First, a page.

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Journal article

Globalization and the Inequality of Nations

A monopolistically competitive manufacturing sector produces goods used for final consumption and as intermediates. Intermediate usage creates cost and demand linkages between firms and a tendency for manufacturing agglomeration. How does globalization affect the location of manufacturing and gains from trade? At high transport costs all countries have some manufacturing, but when transport costs fall below a critical value, a core-periphery spontaneously forms, and nations that find themselves in the periphery suffer a decline in real income. At still lower transport costs there is convergence of real incomes, in which peripheral nations gain and core nations may lose.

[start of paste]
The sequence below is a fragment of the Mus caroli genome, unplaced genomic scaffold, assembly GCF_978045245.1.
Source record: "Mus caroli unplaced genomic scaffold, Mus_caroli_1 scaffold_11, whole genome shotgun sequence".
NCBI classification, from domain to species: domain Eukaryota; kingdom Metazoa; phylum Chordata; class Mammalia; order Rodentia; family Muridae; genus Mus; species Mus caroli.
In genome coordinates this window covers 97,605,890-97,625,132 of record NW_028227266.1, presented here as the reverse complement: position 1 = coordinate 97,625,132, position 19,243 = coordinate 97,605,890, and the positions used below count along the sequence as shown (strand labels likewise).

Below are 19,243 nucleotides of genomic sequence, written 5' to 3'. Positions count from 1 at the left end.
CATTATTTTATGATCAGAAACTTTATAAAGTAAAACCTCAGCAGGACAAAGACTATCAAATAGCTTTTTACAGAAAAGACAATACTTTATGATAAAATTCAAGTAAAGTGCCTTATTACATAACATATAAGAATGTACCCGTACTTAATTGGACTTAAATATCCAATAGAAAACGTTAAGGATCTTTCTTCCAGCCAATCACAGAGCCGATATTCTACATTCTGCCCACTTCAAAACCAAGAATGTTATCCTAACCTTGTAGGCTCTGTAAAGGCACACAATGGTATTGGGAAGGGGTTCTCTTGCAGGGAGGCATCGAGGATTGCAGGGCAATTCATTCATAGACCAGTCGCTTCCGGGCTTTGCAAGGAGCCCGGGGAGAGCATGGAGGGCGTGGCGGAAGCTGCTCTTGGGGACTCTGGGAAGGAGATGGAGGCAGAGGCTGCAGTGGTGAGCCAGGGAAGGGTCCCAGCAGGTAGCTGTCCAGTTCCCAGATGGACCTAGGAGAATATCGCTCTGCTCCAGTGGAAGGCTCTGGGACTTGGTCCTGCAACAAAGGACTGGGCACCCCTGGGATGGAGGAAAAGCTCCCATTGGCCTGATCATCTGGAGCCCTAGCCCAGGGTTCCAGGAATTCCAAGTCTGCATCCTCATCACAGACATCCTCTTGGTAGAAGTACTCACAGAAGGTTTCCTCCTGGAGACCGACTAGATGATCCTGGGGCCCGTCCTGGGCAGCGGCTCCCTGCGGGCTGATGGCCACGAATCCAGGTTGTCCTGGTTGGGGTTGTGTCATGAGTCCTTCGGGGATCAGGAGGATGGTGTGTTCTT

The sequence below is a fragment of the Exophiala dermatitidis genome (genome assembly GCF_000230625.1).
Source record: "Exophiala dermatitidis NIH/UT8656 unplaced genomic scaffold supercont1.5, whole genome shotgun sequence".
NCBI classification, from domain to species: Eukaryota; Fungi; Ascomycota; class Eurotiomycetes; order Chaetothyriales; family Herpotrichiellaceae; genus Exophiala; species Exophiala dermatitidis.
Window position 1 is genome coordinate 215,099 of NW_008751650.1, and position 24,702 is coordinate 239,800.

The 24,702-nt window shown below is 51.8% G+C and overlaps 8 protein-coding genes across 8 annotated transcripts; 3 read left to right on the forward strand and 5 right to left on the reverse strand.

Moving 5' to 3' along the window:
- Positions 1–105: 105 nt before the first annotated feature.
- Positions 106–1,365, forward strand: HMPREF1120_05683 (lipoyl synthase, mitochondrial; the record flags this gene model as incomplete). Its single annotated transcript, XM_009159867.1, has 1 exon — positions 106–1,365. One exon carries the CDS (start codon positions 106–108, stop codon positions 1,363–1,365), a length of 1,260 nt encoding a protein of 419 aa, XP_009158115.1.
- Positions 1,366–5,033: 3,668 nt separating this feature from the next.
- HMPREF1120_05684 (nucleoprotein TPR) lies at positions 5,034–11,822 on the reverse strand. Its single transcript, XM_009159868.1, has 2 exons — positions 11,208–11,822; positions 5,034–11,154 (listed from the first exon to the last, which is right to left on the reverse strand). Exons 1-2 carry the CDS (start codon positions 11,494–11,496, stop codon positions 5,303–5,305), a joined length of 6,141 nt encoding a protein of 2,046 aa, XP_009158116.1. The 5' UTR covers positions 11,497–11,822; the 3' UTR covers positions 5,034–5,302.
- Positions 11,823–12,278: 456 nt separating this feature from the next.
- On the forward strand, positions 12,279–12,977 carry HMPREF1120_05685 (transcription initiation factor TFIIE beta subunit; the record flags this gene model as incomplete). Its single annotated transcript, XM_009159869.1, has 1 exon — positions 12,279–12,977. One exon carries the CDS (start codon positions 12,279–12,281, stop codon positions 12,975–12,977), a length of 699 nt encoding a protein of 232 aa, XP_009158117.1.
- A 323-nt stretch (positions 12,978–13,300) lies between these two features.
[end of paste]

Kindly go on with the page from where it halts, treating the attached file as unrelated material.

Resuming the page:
P Krugman and Anthony J. Venables

1 November 1995

The Quarterly Journal of Economics 110(4) 1995

DOI: 10.2307/2946642

This Journal article is published under the centre's Trade programme.

This publication comes under the following theme: Inequality: Winners and Losers